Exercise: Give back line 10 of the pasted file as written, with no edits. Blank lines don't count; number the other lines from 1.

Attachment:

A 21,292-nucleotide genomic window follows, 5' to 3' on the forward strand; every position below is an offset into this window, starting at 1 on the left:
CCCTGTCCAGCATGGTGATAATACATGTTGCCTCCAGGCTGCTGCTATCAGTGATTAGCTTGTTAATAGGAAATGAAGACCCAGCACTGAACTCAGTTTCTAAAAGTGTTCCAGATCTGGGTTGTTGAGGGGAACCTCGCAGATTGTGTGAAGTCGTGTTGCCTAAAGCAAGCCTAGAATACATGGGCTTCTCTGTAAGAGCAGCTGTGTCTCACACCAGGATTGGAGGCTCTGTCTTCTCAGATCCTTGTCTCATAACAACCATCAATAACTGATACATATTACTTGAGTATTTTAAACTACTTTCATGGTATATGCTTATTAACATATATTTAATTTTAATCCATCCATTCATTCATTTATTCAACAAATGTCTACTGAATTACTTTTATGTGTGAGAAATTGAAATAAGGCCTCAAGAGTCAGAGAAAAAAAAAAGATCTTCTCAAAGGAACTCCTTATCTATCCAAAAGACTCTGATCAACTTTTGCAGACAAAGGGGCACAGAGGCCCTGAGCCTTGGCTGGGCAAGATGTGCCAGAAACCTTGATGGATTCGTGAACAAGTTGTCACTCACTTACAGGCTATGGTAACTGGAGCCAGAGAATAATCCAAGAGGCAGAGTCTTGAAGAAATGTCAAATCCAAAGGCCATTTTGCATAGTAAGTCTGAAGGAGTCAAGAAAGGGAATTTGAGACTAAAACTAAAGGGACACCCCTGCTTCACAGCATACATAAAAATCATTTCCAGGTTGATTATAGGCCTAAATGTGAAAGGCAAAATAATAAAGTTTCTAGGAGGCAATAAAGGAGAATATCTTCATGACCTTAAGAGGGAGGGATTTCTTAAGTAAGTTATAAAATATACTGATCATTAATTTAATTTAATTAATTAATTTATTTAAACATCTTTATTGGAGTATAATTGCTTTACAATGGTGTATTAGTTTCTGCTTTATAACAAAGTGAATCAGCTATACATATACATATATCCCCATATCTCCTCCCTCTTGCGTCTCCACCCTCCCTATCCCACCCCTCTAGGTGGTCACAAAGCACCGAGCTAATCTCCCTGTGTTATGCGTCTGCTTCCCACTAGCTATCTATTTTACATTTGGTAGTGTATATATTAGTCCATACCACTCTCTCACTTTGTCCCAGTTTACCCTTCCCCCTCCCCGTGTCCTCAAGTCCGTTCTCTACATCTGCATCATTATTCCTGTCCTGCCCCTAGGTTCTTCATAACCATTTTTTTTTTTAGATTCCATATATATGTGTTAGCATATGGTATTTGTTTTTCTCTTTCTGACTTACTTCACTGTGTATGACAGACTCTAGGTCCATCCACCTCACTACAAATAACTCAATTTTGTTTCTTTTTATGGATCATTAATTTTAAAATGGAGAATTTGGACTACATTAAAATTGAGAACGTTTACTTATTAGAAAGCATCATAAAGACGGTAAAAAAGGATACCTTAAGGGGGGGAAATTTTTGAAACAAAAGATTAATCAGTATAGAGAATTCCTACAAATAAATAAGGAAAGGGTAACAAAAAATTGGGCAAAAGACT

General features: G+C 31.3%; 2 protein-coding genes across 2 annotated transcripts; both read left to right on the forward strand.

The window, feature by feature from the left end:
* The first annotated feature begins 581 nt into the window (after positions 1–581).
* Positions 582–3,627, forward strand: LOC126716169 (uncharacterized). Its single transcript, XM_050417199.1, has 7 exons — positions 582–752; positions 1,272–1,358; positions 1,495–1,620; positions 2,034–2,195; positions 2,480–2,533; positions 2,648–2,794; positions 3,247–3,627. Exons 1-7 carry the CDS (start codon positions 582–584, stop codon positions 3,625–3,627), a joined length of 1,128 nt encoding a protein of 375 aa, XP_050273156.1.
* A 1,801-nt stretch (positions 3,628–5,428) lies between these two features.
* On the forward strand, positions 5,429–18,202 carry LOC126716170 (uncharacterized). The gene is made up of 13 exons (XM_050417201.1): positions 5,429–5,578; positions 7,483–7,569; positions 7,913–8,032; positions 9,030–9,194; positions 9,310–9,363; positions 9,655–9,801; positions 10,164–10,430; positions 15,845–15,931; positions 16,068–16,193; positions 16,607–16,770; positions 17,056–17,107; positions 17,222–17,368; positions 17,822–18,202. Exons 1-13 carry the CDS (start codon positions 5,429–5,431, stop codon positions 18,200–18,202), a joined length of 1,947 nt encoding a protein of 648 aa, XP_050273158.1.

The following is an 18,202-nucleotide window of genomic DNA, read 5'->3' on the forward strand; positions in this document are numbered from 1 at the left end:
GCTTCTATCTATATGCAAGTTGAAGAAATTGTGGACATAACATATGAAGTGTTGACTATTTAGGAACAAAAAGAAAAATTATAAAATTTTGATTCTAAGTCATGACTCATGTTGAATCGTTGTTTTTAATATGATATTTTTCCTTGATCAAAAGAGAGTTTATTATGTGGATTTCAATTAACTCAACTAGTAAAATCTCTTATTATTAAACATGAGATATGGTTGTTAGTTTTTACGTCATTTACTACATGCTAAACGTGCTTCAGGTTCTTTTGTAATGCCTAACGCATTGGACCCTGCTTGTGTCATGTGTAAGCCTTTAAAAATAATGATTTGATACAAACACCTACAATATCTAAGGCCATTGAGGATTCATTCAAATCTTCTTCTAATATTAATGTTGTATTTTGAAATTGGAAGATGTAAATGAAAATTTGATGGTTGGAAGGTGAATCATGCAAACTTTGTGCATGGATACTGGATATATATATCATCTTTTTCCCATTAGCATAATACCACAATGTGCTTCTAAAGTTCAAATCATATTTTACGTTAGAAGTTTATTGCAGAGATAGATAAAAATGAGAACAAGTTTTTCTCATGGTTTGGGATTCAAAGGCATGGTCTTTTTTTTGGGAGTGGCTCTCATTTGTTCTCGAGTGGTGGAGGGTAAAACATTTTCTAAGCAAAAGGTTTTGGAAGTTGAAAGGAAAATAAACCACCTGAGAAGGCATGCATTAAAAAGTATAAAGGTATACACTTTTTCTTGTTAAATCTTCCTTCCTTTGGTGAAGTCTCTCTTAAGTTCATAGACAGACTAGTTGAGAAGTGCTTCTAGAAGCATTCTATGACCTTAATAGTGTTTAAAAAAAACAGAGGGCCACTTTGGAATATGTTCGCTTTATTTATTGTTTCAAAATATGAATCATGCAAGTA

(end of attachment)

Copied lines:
GCTTCTATCTATATGCAAGTTGAAGAAATTGTGGACATAACATATGAAGTGTTGACTATTTAGGAACAAAAAGAAAAATTATAAAATTTTGATTCTAAGTCATGACTCATGTTGAATCGTTGTTTTTAATATGATATTTTTCCTTGATCAAAAGAGAGTTTATTATGTGGATTTCAATTAACTCAACTAGTAAAATCTCTTATTATTAAACATGAGATATGGTTGTTAGTTTTTACGTCATTTACTACATGCTAAACGTGCTTCAGGTTCTTTTGTAATGCCTAACGCATTGGACCCTGCTTGTGTCATGTGTAAGCCTTTAAAAATAATGATTTGATACAAACACCTACAATATCTAAGGCCATTGAGGATTCATTCAAATCTTCTTCTAATATTAATGTTGTATTTTGAAATTGGAAGATGTAAATGAAAATTTGATGGTTGGAAGGTGAATCATGCAAACTTTGTGCATGGATACTGGATATATATATCATCTTTTTCCCATTAGCATAATACCACAATGTGCTTCTAAAGTTCAAATCATATTTTACGTTAGAAGTTTATTGCAGAGATAGATAAAAATGAGAACAAGTTTTTCTCATGGTTTGGGATTCAAAGGCATGGTCTTTTTTTTGGGAGTGGCTCTCATTTGTTCTCGAGTGGTGGAGGGTAAAACATTTTCTAAGCAAAAGGTTTTGGAAGTTGAAAGGAAAATAAACCACCTGAGAAGGCATGCATTAAAAAGTATAAAGGTATACACTTTTTCTTGTTAAATCTTCCTTCCTTTGGTGAAGTCTCTCTTAAGTTCATAGACAGACTAGTTGAGAAGTGCTTCTAGAAGCATTCTATGACCTTAATAGTGTTTAAAAAAAACAGAGGGCCACTTTGGAATATGTTCGCTTTATTTATTGTTTCAAAATATGAATCATGCAAGTA